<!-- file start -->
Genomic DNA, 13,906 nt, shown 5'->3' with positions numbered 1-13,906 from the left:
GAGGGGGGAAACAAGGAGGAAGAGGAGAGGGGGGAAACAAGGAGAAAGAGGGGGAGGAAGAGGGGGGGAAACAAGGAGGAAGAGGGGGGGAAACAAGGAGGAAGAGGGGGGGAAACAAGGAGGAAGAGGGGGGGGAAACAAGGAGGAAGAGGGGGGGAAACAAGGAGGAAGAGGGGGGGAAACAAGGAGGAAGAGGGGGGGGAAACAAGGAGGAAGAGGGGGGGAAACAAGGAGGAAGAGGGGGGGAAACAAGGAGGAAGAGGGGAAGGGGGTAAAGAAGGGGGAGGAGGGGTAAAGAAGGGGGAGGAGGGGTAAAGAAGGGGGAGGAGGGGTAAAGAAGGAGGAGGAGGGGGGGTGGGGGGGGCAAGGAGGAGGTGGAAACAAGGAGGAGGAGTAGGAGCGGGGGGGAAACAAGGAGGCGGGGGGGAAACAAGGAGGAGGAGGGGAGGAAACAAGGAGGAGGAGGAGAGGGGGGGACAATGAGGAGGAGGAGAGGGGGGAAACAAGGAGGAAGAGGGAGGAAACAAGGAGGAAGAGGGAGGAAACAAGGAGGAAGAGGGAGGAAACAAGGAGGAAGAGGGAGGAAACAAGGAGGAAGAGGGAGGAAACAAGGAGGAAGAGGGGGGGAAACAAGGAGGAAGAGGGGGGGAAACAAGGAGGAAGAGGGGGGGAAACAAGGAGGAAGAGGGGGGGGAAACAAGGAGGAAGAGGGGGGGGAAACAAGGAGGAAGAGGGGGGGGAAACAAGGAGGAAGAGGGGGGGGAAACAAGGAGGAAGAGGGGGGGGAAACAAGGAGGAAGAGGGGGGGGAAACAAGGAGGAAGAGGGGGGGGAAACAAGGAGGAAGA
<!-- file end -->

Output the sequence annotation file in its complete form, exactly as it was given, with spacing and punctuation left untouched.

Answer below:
Genomic DNA, 13,906 nt, shown 5'->3' with positions numbered 1-13,906 from the left:
GAGGGGGGAAACAAGGAGGAAGAGGAGAGGGGGGAAACAAGGAGAAAGAGGGGGAGGAAGAGGGGGGGAAACAAGGAGGAAGAGGGGGGGAAACAAGGAGGAAGAGGGGGGGAAACAAGGAGGAAGAGGGGGGGGAAACAAGGAGGAAGAGGGGGGGAAACAAGGAGGAAGAGGGGGGGAAACAAGGAGGAAGAGGGGGGGGAAACAAGGAGGAAGAGGGGGGGAAACAAGGAGGAAGAGGGGGGGAAACAAGGAGGAAGAGGGGAAGGGGGTAAAGAAGGGGGAGGAGGGGTAAAGAAGGGGGAGGAGGGGTAAAGAAGGGGGAGGAGGGGTAAAGAAGGAGGAGGAGGGGGGGTGGGGGGGGCAAGGAGGAGGTGGAAACAAGGAGGAGGAGTAGGAGCGGGGGGGAAACAAGGAGGCGGGGGGGAAACAAGGAGGAGGAGGGGAGGAAACAAGGAGGAGGAGGAGAGGGGGGGACAATGAGGAGGAGGAGAGGGGGGAAACAAGGAGGAAGAGGGAGGAAACAAGGAGGAAGAGGGAGGAAACAAGGAGGAAGAGGGAGGAAACAAGGAGGAAGAGGGAGGAAACAAGGAGGAAGAGGGAGGAAACAAGGAGGAAGAGGGGGGGAAACAAGGAGGAAGAGGGGGGGAAACAAGGAGGAAGAGGGGGGGAAACAAGGAGGAAGAGGGGGGGGAAACAAGGAGGAAGAGGGGGGGGAAACAAGGAGGAAGAGGGGGGGGAAACAAGGAGGAAGAGGGGGGGGAAACAAGGAGGAAGAGGGGGGGGAAACAAGGAGGAAGAGGGGGGGGAAACAAGGAGGAAGAGGGGGGGGAAACAAGGAGGAAGA